This is what I’m seeing that I’m doing for myself, but I also see it in so many of my clients that it’s a real need in this day and age where people are exploring quiet deeply themselves, and, I think, that requires support.

Claudia:         Yeah, and, I think, that that’s something about the Animas course does do quite well, which is equip coaches to work on these big questions and on things which are really coming up for people at the moment, and that was going to be my next question which is around the role the coach in today’s society, and what you think that might be.

Laura:            I think, actually, the role of coaching can be misunderstood as being therapy, or about needing to get someone out of a hole, or problem-solution focused. I like to think of coaching as a slightly more positive start point, and that there doesn’t need to be a huge problem or a lacking, as it were. There often is, and that will often be uncovered, but the start point can actually be, how do I want my life to go? How can I start to take control and take responsibility for what my life could be, and what is my passion, and what is my place, and how can I follow these things, and how can I create strategies to take me forward?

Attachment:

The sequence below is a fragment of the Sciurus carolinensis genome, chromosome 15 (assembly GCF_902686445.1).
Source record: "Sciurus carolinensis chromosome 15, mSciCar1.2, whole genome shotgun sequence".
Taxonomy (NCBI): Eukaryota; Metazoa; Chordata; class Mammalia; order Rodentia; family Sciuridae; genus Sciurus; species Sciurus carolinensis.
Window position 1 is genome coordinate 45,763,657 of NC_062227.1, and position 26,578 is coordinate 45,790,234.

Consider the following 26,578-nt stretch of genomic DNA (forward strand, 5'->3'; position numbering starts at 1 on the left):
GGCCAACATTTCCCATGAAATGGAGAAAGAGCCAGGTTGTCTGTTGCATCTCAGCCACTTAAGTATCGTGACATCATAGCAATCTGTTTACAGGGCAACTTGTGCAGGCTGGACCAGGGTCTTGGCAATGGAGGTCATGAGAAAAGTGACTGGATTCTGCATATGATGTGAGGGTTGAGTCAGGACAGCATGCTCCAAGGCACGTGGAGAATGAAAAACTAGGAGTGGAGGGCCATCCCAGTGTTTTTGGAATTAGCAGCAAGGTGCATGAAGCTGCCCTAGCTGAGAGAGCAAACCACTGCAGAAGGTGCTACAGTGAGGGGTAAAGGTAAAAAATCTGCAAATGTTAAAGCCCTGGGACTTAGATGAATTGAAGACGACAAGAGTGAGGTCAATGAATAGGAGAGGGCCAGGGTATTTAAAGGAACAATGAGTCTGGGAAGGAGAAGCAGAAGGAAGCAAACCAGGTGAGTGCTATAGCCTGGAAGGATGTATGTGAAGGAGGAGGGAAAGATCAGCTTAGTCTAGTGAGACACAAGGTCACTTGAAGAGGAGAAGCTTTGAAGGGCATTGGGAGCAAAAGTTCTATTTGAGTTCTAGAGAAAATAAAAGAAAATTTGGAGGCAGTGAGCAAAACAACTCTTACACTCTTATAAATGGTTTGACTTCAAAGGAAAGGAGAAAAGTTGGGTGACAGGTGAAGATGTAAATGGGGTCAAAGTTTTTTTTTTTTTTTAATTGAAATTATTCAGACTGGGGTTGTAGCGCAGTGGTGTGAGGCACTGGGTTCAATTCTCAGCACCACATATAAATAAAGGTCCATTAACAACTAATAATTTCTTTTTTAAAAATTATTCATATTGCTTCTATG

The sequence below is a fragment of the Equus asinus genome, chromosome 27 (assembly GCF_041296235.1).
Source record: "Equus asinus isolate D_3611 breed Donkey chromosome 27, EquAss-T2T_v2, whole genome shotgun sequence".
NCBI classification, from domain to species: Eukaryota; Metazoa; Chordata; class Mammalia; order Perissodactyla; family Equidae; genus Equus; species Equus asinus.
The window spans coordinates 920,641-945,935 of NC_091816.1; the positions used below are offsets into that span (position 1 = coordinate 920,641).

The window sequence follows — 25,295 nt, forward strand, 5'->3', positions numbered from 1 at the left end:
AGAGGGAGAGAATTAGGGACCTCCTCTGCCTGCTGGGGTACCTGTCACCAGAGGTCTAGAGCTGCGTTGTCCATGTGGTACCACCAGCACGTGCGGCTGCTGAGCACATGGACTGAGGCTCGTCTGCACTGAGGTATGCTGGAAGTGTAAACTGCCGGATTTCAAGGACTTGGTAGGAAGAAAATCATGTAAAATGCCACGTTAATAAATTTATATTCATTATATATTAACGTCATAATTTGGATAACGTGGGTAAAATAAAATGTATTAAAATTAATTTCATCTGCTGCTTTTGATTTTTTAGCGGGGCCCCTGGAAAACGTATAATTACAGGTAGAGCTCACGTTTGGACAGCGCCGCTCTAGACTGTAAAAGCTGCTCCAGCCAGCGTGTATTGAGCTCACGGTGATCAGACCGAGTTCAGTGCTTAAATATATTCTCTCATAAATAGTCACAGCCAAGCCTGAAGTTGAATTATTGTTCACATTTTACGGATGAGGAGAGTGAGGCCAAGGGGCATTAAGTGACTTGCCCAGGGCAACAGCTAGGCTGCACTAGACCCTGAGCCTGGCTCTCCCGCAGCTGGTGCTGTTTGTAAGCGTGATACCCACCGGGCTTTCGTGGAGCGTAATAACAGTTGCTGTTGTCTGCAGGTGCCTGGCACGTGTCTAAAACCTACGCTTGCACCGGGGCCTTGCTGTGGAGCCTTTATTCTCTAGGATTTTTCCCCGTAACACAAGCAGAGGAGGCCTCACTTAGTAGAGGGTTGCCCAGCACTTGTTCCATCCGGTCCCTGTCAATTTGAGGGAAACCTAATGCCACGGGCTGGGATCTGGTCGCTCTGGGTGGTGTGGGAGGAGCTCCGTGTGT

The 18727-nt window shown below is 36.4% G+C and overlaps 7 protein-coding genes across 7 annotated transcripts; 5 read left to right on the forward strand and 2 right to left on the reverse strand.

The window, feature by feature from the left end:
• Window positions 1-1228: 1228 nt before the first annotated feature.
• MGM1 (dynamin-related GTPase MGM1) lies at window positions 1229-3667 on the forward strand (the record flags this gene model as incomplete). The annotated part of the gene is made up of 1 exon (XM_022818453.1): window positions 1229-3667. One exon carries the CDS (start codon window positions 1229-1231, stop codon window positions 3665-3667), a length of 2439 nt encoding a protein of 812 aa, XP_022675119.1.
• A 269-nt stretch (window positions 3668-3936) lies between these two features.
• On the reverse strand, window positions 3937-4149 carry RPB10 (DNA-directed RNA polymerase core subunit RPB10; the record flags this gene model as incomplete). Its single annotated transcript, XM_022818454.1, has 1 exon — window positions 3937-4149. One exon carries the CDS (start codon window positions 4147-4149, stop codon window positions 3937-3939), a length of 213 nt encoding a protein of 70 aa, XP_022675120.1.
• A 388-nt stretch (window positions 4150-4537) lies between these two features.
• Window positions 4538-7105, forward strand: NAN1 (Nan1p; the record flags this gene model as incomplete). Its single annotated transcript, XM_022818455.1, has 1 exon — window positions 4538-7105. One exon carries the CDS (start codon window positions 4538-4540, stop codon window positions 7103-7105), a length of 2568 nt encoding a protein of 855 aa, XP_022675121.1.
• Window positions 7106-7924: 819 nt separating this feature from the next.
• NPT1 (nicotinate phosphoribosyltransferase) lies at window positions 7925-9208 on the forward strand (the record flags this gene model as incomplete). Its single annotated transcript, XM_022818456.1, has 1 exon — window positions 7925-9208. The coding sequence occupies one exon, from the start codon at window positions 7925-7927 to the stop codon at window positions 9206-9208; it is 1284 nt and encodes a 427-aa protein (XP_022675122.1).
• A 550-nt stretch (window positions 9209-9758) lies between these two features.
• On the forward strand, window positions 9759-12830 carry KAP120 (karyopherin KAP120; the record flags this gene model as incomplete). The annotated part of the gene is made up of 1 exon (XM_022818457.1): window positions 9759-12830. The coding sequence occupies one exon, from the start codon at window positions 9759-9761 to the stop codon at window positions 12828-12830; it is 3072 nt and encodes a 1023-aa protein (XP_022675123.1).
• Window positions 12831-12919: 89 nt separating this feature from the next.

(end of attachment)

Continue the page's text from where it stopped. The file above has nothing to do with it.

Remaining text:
This, to me, is really exciting, and this, to me, is anyone and everyone who has energy and desire to create change in their lives, and this is kind of infinite. So, I see the role of coaching is to enable and assist people on that path, and I think, there is a big job to do with PR actually in this broader sense of coaching and what it is and what it can do, and the marketing of that.

There is a huge opportunity for coaches to define what they do, whether it’s in a niche way or in a broad sense; to start to highlight to people, to potential clients, how coaching can help them and benefit their lives to really be an enhancer.